Approximately 70 per cent of the world’s remaining oil reserves are classed as ‘heavy oil’, while differential pressure meters account for around 40 per cent of all flowmeters in use worldwide. However, differential pressure meters are less frequently used due to current inaccuracies. NEL estimates that these inaccurate measurements could be costing millions of dollars per year, in addition to costs associated with the necessary physical property measurements.

Read the Press Release.

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Thursday, June 01, 2017

Venturi Meter research highlights need for standards review

Ongoing research into the performance of Venturi tubes has found that the current standards for the measurement of wet-gas flows using such devices may need to be reviewed and updated.

“We have highlighted that significant errors can occur with this type of meter due to installation effects,” says the leader of the research team, Flow Measurement Engineer, Emmelyn Graham. “Our initial findings indicate that two key standards need to be reviewed. The next steps in our research will help inform this process.”

The project began in March utilising NEL’s wet gas flow facility. The installation effects being investigated include the orientation of meters and immediate up-stream conditions in the flow that is being measured.

“We’ve found errors that are in the region of 10%,” says Emmelyn. “We are now modifying our test meters to enable further testing. We are also assessing the use of additional measurements to more accurately determine the amount of liquid in gas flows.”

“Current standards for the measurement of wet-gas flows using Venturi tubes cover horizontal installations and two-phase flow,” Emmelyn adds. “However, three-phase conditions exist in the field, as do non-standard installation conditions. It is clear that these issues must be addressed in any review.”

The standards that the NEL team have highlighted for reviewed are ISO/TR 12748:2015 and ISO/TR 11583:2012. ISO/TR 12748:2015 describes production flow measurement of wet natural gas streams. ISO/TR 11583:2012 describes the measurement of wet gas with differential pressure meters, including Venturi tubes.

For more details, contact Emmelyn Graham.

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Commissioning compliance project helps new Glasgow hospital go green

Emission measurements have been completed on a range of heating plant and energy equipment at the new Imaging Centre of Excellence within the Queen Elizabeth University Hospital in Glasgow, the largest acute hospital in Western Europe.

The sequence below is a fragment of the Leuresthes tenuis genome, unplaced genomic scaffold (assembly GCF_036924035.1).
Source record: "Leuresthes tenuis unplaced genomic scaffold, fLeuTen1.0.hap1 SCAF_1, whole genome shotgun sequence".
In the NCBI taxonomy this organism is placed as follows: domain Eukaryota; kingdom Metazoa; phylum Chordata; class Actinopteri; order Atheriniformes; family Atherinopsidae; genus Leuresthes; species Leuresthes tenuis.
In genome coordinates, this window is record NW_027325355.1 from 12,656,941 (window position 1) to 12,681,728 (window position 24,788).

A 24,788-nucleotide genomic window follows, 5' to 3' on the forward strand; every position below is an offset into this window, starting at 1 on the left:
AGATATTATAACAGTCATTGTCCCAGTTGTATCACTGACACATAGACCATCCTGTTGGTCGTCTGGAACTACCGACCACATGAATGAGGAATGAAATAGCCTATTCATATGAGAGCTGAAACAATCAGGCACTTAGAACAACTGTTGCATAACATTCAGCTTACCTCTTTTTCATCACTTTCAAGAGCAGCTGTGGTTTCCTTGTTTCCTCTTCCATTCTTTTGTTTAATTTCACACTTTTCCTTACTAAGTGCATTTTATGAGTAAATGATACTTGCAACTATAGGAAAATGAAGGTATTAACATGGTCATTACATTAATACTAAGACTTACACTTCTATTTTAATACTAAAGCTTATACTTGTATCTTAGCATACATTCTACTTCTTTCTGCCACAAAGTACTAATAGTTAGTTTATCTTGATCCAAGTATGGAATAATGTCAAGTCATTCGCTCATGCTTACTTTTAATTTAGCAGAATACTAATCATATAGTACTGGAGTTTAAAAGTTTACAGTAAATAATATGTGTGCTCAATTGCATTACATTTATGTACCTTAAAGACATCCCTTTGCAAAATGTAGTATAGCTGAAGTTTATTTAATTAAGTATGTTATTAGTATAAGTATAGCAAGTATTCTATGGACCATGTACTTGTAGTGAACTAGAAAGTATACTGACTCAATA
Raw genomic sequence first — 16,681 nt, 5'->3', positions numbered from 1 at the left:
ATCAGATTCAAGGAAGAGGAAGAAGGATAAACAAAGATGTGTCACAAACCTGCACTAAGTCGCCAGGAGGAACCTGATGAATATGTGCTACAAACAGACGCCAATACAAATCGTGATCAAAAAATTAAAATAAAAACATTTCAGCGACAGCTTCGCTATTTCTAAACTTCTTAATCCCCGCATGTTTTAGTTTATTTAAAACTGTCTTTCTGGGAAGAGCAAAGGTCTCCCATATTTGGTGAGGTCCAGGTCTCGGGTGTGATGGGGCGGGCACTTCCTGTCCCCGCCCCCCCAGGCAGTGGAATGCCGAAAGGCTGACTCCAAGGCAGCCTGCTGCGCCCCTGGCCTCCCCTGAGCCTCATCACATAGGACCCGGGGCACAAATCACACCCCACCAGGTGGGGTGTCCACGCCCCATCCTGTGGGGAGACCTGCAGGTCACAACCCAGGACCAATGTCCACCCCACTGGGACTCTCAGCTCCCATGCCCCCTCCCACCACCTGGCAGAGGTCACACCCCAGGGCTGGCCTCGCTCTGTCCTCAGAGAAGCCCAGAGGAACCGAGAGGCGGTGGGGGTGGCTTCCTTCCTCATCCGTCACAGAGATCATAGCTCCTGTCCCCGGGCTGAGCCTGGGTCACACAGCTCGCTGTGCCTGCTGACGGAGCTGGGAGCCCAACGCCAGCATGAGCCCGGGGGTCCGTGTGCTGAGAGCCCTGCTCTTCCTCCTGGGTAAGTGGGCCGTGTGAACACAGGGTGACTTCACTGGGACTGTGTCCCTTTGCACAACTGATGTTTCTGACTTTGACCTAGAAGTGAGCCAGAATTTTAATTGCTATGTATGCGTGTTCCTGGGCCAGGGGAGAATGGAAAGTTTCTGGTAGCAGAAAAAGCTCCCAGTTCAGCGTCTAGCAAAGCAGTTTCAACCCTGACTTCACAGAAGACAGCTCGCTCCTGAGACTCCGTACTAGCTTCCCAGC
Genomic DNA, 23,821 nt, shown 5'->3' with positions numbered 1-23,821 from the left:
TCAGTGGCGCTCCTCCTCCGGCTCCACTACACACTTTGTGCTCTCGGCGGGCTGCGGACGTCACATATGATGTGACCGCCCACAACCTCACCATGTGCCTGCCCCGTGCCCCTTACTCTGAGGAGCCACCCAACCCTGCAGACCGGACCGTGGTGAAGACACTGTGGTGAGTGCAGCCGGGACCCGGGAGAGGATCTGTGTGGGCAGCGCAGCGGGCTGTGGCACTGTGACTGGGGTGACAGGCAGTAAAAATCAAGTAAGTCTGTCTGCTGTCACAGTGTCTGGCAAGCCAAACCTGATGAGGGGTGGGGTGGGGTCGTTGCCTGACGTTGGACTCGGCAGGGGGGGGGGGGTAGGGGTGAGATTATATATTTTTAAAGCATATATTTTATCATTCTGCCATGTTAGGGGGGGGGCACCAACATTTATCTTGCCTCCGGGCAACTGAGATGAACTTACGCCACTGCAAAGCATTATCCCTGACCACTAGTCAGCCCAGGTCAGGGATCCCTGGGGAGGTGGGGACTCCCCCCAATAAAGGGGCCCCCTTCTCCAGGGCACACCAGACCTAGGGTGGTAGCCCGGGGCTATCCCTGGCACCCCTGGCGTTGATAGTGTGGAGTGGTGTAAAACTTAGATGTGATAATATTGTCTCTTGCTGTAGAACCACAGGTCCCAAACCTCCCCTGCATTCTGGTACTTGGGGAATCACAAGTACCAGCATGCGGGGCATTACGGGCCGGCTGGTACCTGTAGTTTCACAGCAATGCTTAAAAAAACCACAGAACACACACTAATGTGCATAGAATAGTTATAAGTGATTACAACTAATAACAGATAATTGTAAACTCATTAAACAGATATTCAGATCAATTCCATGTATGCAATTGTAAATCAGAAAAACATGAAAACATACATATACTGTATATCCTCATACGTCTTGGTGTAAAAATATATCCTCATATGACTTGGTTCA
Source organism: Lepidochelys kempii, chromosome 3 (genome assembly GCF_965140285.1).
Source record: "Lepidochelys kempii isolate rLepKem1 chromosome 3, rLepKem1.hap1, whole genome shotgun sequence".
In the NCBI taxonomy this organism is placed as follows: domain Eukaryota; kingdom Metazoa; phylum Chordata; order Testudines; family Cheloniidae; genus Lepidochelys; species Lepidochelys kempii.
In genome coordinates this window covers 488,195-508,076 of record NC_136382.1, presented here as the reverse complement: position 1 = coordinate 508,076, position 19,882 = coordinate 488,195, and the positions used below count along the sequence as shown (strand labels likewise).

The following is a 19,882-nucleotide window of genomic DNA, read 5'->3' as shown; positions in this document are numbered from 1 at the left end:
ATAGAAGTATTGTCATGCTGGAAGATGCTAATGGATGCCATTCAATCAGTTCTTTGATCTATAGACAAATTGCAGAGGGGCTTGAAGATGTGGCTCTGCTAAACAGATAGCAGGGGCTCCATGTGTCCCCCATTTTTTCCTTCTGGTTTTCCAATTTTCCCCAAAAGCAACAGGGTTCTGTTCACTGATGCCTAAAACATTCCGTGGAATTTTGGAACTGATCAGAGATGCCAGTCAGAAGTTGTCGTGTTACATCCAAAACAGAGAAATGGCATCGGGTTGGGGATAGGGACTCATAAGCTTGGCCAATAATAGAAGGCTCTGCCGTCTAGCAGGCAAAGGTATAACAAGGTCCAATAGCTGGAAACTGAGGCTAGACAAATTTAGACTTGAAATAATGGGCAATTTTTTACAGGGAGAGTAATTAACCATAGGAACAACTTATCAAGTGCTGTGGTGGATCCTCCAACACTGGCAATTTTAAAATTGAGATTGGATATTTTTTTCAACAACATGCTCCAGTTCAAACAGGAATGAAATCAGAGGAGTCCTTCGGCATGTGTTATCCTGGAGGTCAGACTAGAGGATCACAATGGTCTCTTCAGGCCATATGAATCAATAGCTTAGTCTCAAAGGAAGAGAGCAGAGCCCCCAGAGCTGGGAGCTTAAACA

Emission measurements were carried out on three boilers, a Combined Heat and Power (CHP) unit and a steam generator. The commissioning compliance work involved sampling, data analysis and reporting as well as the units being tested for emission concentrations of oxides of nitrogen (NOx) and carbon monoxide (CO).

“It was found that all the installed units were operating as rated and within the relevant environmental standards,” says Service Leader John Galbraith, who led the test team. “It was part of the process the Imaging Centre had to go through to obtain the compliance certification it needs for its operator’s licence.”

“The Glasgow hospital’s project took two days and was relatively small-scale in comparison with other projects we have been involved with,” John explains. “It shows that we are capable of turning round a discrete project quickly and cost-effectively.”

“NEL carries out a significant amount of other commissioning compliance work,” John adds. “For example, we have just been providing a similar service to a large-scale municipal energy-from-waste power plant project.”

According to John, NEL’s commissioning compliance team gets a significant quantity of repeat business due to the quality of its work and the professional way in which it delivers its services.

“We can react quickly to changing customer requirements and deliver quick turn-arounds,” he says. “We have a number of loyal customers who trust us to provide the high level of service they require.”

For more details, contact John Galbraith.

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NEL is a world class provider of technical consulting, research, measurement, testing and programme management services to clients across many industries including oil & gas, renewable and sustainable energy, process and government.

NEL also holds the UK National Standards for flow measurement and has an international reputation in key engineering areas such as flow measurement, computational fluid dynamics, environmental and thermal engineering.